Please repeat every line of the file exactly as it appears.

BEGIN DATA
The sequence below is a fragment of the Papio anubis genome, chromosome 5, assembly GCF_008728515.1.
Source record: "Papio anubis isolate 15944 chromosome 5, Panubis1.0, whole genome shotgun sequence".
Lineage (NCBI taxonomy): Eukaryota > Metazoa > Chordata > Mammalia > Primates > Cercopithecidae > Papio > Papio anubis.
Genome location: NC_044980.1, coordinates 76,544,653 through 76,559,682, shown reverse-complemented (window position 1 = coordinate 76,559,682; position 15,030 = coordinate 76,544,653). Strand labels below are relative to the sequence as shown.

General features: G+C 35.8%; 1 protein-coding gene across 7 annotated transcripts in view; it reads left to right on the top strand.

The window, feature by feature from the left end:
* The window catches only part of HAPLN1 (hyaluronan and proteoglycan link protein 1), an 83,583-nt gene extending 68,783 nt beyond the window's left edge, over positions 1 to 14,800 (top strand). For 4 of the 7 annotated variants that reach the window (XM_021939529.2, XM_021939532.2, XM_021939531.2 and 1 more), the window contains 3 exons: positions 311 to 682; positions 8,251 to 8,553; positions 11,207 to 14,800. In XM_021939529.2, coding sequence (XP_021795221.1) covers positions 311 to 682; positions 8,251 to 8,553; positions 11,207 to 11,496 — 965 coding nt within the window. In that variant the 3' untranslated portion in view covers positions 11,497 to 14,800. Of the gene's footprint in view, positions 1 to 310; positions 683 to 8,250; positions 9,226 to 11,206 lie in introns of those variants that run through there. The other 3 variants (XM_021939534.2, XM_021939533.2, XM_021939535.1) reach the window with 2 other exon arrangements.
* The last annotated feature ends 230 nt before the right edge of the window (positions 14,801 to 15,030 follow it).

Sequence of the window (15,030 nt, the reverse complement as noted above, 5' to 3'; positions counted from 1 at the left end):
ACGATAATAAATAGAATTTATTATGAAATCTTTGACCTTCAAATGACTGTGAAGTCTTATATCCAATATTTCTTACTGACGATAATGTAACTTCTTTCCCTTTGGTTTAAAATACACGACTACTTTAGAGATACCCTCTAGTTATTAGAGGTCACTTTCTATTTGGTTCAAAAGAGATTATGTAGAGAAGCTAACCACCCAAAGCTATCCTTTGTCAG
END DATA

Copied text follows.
The sequence below is a fragment of the Papio anubis genome, chromosome 5, assembly GCF_008728515.1.
Source record: "Papio anubis isolate 15944 chromosome 5, Panubis1.0, whole genome shotgun sequence".
Lineage (NCBI taxonomy): Eukaryota > Metazoa > Chordata > Mammalia > Primates > Cercopithecidae > Papio > Papio anubis.
Genome location: NC_044980.1, coordinates 76,544,653 through 76,559,682, shown reverse-complemented (window position 1 = coordinate 76,559,682; position 15,030 = coordinate 76,544,653). Strand labels below are relative to the sequence as shown.

General features: G+C 35.8%; 1 protein-coding gene across 7 annotated transcripts in view; it reads left to right on the top strand.

The window, feature by feature from the left end:
* The window catches only part of HAPLN1 (hyaluronan and proteoglycan link protein 1), an 83,583-nt gene extending 68,783 nt beyond the window's left edge, over positions 1 to 14,800 (top strand). For 4 of the 7 annotated variants that reach the window (XM_021939529.2, XM_021939532.2, XM_021939531.2 and 1 more), the window contains 3 exons: positions 311 to 682; positions 8,251 to 8,553; positions 11,207 to 14,800. In XM_021939529.2, coding sequence (XP_021795221.1) covers positions 311 to 682; positions 8,251 to 8,553; positions 11,207 to 11,496 — 965 coding nt within the window. In that variant the 3' untranslated portion in view covers positions 11,497 to 14,800. Of the gene's footprint in view, positions 1 to 310; positions 683 to 8,250; positions 9,226 to 11,206 lie in introns of those variants that run through there. The other 3 variants (XM_021939534.2, XM_021939533.2, XM_021939535.1) reach the window with 2 other exon arrangements.
* The last annotated feature ends 230 nt before the right edge of the window (positions 14,801 to 15,030 follow it).

Sequence of the window (15,030 nt, the reverse complement as noted above, 5' to 3'; positions counted from 1 at the left end):
ACGATAATAAATAGAATTTATTATGAAATCTTTGACCTTCAAATGACTGTGAAGTCTTATATCCAATATTTCTTACTGACGATAATGTAACTTCTTTCCCTTTGGTTTAAAATACACGACTACTTTAGAGATACCCTCTAGTTATTAGAGGTCACTTTCTATTTGGTTCAAAAGAGATTATGTAGAGAAGCTAACCACCCAAAGCTATCCTTTGTCAG